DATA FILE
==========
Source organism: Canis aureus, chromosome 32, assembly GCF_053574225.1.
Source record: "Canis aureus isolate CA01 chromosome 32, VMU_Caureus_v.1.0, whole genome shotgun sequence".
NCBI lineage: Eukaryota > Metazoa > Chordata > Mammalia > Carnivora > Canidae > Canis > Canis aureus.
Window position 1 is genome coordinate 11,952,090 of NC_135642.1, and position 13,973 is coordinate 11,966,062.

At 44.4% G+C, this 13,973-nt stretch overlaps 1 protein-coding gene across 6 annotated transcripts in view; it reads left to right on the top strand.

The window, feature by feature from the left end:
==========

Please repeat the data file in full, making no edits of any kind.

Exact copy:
Source organism: Canis aureus, chromosome 32, assembly GCF_053574225.1.
Source record: "Canis aureus isolate CA01 chromosome 32, VMU_Caureus_v.1.0, whole genome shotgun sequence".
NCBI lineage: Eukaryota > Metazoa > Chordata > Mammalia > Carnivora > Canidae > Canis > Canis aureus.
Window position 1 is genome coordinate 11,952,090 of NC_135642.1, and position 13,973 is coordinate 11,966,062.

At 44.4% G+C, this 13,973-nt stretch overlaps 1 protein-coding gene across 6 annotated transcripts in view; it reads left to right on the top strand.

The window, feature by feature from the left end: